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California adopts car-sharing service regulations

SAN FRANCISCO — Web-based ride-hailing companies will have to make sure drivers undergo training and criminal background checks and have commercial liability insurance under rules approved Thursday by California regulators.

The state Public Utilities Commission voted unanimously in favor of those rules and others for such companies as Lyft and Sidecar. Both companies rely on smartphone applications to connect riders and drivers who use their own vehicles.

Commissioners said the rules were needed to ensure public safety.

"Today, we have an opportunity to introduce groundbreaking regulation in the transportation industry," commission President Michael Peevey said before the vote.

The regulations put ride-hailing firms in a new category of business called transportation network companies that are separate from taxi cabs and limousines.

In addition to training, criminal background and insurance requirements, the companies will have to implement a zero-tolerance policy on drugs and alcohol and ensure vehicles undergo a thorough inspection.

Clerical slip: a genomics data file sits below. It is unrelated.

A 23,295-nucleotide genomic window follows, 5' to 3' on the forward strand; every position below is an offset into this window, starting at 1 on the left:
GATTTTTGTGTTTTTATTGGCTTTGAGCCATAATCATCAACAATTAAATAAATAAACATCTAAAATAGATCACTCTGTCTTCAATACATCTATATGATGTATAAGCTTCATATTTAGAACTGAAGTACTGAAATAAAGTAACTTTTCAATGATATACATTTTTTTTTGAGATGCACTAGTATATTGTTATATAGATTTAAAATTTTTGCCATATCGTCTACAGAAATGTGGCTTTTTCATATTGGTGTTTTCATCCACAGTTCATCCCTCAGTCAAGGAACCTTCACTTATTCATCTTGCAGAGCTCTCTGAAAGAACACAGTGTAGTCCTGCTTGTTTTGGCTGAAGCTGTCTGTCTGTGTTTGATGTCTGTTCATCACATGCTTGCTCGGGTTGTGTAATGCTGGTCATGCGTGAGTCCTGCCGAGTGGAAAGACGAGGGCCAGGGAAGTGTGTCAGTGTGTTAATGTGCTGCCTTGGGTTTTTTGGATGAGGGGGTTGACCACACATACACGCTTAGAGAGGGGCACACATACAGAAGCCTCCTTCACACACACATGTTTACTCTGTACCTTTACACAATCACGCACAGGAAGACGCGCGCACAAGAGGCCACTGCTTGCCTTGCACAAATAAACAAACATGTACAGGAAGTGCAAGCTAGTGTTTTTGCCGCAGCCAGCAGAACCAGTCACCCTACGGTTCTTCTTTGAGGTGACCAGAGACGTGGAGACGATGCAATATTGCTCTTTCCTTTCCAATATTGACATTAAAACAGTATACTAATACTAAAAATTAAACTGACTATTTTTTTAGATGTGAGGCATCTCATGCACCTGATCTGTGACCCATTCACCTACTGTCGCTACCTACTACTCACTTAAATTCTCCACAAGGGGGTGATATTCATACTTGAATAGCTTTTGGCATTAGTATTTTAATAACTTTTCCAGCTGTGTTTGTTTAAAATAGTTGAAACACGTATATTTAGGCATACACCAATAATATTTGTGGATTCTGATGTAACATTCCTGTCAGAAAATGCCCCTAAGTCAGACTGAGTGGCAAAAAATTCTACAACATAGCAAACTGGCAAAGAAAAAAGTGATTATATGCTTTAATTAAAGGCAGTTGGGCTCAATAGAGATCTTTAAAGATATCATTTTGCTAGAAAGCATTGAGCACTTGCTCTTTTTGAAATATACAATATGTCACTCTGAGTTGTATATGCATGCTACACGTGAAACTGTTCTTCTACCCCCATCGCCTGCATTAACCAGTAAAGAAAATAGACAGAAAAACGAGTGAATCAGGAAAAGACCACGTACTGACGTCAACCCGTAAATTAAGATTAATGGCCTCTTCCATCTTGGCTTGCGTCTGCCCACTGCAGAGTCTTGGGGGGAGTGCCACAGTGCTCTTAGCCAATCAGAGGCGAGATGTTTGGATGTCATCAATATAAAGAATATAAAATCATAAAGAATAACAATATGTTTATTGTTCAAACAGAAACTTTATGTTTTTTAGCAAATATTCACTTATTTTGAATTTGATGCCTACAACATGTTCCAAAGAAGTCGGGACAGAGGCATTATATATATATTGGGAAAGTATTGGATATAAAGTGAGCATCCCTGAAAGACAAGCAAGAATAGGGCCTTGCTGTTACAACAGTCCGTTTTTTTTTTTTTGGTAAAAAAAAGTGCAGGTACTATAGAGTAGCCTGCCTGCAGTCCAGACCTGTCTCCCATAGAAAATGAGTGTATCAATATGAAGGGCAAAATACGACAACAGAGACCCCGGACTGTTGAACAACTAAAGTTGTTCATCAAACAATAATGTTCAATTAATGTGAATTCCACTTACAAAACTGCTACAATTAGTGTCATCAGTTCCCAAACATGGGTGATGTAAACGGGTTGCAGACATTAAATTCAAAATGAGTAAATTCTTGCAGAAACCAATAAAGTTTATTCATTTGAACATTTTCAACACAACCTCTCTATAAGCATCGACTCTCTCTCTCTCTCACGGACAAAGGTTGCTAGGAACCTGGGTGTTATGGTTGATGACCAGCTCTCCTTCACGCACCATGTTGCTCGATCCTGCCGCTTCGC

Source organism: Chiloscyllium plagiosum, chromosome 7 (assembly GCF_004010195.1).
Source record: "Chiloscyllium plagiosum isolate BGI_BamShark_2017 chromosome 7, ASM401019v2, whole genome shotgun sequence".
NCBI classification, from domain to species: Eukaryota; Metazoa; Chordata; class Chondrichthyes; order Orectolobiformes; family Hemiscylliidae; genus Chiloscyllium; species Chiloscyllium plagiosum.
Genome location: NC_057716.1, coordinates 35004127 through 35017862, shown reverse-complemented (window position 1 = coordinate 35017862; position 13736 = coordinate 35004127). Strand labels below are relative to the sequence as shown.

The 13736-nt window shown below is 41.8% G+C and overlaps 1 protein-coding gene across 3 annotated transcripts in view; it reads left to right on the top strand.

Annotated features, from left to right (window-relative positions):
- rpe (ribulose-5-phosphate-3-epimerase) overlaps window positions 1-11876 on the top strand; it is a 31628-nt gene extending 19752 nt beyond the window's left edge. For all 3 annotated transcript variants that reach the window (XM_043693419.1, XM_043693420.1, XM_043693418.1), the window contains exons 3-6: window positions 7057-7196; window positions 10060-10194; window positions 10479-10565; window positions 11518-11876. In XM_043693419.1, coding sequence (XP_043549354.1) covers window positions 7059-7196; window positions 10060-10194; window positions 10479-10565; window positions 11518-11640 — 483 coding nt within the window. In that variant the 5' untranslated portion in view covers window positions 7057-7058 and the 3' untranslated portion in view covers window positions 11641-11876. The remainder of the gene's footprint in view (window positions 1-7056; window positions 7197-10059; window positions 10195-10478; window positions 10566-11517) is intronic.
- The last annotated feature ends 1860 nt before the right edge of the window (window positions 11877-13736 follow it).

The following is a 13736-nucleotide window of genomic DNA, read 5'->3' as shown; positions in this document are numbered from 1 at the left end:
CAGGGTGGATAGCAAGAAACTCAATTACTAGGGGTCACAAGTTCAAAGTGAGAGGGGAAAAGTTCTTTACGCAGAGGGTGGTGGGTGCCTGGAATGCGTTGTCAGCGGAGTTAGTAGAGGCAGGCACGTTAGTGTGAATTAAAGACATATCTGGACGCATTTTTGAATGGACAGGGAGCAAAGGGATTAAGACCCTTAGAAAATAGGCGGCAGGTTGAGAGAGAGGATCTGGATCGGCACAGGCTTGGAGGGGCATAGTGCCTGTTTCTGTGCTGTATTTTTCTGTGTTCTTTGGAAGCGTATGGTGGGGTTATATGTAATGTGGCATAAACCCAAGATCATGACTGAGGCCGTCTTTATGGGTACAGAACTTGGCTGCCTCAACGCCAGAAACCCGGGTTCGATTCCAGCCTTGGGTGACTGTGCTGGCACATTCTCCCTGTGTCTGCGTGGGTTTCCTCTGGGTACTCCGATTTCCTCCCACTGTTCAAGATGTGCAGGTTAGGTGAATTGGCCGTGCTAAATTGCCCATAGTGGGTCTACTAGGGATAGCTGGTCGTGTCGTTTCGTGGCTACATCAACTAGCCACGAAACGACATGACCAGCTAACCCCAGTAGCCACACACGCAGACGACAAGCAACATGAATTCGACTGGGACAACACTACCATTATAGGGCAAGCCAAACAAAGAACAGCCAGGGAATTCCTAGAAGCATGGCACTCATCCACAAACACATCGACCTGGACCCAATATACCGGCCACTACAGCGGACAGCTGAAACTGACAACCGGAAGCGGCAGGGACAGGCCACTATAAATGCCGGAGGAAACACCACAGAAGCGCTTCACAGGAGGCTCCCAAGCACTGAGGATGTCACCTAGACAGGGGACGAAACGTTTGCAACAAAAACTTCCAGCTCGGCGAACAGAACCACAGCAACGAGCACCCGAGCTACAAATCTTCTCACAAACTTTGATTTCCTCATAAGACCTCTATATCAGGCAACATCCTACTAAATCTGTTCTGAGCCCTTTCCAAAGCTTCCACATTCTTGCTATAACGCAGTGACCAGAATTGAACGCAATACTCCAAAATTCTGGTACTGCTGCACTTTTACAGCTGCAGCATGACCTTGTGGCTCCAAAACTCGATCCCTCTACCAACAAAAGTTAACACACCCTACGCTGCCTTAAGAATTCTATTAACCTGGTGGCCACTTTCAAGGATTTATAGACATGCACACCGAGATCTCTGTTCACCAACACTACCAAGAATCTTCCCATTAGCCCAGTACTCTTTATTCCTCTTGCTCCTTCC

The founders of Sidecar and Lyft applauded the commission's decision.

Sidecar founder Sunil Paul said it helps make his company and others like it "mainstream" by giving them a legal permit to operate.

Lyft co-founder John Zimmer echoed those sentiments, saying the new category helps legitimize car-sharing companies.

"It provides clarity in the marketplace and in the community and authorizes the operations we've been doing for the last 14 months," Zimmer said.

The companies, additionally, said they already meet some of the new rules, including the background checks and commercial insurance requirements.

But Alan Woodland, the executive director of the CarSharing Association in Vancouver, British Columbia, said Thursday that he refers to those ride-hailing businesses as "Transportation Network Companies."

"This new form, they're unregulated taxis and I'd call them disruptive," Woodland said. "They have tried to represent themselves as ride-shares, but they're not."

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